Besides how proliferated social media has become since 2004—the birth year of Facebook—marketing techniques have drastically changed to integrate the powerful influence of social media sites. 42 percent of marketers report that Facebook is critical to their business.

Of course, the reason social media usage is controversial in the workplace is that it’s believed to lead to decreased productivity, bring unwanted publicity, and a general increase in exposure for various work-related claims. There have been a number of court cases that can point one way or another when it comes to these claims.

In 2012, an employee was fairly dismissed over threats and comments he made to a colleague who reported him to their employer. The dismissed employee likened the company he worked for to “Dante’s Inferno.” This situation happens often. A disgruntled employee takes to social media without exercising discretion. Courts ruled this employee’s termination fair. But, employers don’t always win. A waiter was fired from a popular pizza franchise for Tweeting his feelings about his supervisor. After being terminated, the young man made a two-minute Youtube video that went viral. Afterward, he had 382,000 followers on Twitter and 9-years-later, the video has over 600,000 hits. The aftermath turned into some very bad publicity for the pizza franchise.

To avoid situations like these, it’s good to be proactive and implement a fair and reasonable social media in the workplace policy before issues arise.

What to Include in an Objective Social Media Policy

A mnemonic borrowed from Daniel Handman, RESPECT is a good model for social media in the workplace. The best way to implement this is to make sure that employees fully understand the policy. This should become part of your training and needs to be written down.


Employees are responsible for three things: the content they post, the audience their posts reaches, and effects of an inappropriate post.


Information posted on social media is not always protected by law. Employees that harass, intimidate, or threaten other employees impede an employer’s legal requirement to maintain a workplace free of harassment and discrimination. Ensure that when social media is used subversively that action will be taken.


Ideally, social media should be used as a tool to advance a business. This is not always the case and employees tend to use the platform to voice negative opinions. When this happens, the response needs to be at the corporate level. The logistics of this needs to be spelled out—the who, what, when of how to respond.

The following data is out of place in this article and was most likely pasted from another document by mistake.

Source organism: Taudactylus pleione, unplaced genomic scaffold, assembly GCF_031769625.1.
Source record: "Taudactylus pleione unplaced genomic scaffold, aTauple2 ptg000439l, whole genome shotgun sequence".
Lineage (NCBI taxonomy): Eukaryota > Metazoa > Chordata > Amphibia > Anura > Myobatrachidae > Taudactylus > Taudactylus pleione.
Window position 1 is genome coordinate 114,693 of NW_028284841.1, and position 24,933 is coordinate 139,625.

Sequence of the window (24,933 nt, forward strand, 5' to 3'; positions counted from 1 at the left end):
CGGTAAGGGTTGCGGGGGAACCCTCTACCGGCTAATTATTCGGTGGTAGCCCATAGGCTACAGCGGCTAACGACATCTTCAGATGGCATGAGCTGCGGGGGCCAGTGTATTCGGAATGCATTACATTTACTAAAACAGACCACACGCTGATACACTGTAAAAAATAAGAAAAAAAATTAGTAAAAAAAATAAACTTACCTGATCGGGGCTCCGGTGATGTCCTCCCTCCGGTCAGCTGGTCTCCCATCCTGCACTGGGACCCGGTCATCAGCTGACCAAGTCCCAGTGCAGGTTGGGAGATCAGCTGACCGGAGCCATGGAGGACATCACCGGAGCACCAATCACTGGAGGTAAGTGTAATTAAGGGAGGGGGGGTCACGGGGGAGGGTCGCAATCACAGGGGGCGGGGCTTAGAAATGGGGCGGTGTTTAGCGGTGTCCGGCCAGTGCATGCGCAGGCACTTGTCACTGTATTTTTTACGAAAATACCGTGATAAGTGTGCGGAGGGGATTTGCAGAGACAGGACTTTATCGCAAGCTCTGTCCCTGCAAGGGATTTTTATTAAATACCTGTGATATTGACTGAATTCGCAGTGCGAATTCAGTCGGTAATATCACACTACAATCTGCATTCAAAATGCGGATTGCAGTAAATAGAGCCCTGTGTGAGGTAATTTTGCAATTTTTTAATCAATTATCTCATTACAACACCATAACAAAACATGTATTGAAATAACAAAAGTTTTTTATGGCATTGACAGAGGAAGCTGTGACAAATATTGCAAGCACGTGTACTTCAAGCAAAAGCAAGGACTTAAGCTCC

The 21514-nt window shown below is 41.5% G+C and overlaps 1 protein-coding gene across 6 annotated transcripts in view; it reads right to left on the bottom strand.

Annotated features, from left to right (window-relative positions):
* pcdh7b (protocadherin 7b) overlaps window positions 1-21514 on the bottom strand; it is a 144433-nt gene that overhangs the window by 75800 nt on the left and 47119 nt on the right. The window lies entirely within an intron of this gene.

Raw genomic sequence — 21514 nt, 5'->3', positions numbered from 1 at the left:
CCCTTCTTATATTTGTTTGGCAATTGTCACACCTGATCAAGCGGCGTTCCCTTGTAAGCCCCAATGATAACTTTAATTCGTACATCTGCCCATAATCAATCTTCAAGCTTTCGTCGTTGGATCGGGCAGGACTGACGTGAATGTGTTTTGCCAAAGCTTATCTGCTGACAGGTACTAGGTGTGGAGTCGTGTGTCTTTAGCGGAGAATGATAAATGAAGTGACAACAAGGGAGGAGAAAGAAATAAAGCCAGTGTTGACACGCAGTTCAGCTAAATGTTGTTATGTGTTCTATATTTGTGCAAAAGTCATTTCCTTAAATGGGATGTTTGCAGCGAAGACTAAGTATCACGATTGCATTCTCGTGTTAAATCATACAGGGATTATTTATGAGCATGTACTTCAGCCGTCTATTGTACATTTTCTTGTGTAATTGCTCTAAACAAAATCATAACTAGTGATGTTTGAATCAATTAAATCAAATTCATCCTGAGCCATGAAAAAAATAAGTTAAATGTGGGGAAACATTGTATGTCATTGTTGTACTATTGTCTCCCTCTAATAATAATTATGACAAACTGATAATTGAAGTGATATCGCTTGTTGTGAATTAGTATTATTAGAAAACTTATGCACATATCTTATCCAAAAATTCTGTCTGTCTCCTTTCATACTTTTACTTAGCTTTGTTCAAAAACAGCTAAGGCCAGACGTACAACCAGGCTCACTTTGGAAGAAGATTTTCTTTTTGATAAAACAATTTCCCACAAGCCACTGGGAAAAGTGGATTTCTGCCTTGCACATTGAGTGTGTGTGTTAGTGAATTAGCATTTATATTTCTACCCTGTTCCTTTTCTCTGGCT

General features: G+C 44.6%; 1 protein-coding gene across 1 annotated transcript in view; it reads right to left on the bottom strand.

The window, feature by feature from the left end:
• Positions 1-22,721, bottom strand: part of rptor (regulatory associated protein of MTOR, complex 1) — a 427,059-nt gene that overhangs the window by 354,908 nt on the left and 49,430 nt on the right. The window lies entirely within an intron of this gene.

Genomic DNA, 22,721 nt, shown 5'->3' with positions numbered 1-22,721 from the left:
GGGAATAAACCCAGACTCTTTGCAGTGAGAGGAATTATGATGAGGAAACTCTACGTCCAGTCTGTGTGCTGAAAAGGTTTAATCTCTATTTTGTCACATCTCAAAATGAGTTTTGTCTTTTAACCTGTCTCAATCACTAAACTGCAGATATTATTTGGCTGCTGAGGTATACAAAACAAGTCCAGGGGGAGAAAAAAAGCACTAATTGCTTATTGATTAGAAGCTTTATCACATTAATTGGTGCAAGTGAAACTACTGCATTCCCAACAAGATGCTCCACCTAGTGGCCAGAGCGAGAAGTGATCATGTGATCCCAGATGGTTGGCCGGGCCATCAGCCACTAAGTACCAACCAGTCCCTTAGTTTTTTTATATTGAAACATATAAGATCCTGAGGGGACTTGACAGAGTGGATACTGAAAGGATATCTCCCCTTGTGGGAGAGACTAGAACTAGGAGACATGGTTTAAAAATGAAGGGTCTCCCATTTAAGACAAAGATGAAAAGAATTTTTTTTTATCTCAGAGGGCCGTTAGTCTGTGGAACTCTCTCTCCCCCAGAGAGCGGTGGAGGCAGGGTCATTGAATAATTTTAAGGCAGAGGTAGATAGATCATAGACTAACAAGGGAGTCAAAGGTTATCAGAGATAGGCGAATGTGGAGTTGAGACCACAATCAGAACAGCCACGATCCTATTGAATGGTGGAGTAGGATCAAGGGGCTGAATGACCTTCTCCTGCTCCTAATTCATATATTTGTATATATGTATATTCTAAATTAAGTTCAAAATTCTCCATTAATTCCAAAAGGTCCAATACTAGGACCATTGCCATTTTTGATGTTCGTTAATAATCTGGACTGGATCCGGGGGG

A good social media policy will prohibit employers from examining into the privacy of an employee’s social media presence. Matters like medical issues, leave, or identifying information about an employee like Social Security numbers and birthdates should all be protected.


There should be a clearly drawn line when it comes to social media in the workplace. Allowing some use during work hours is permissible, but employers need to clearly define expectations and performance of employees. How much browsing is unacceptable? If employees post about their employer, they must identify their affiliations with the company through hashtags. Using hashtags like #emp or #employee in a posting is a suggestion of how employees can identify themselves.


Information that needs to be kept confidential should be clearly off-limits. Items like business plans, pricing models, client-privileged documents, etc. should not be leaked through any social media. Any postings of documentation like this can be grounds for termination.


Involve your staff in a team meeting to have an open discussion on social media in the workplace. Not only should you have a discussion on how your company plans to regulate social media usage, but forms of social media marketing should be encouraged.

When it comes to social media policies, the bottom line should be less concerned with micromanaging and more about trust. Just as with other cases in the workplace, you should hire intelligent employees, train & pay them well, and hold them to high expectations. Inform your employees of the policy in ongoing professional development and trust them to monitor themselves. Instead of using disciplinary actions, stop the problem before it occurs. When you wait for employees to break policy, the damage has already been done. With a proactive approach—fair social media in the workplace policy—you avoid negative situations.

Corporate headquarters of Splash and Dash Groomerie & Boutique wishes you luck with writing a social media policy, and for more information on social media marketing, click here.


Follow Splash and Dash Groomerie & Boutique: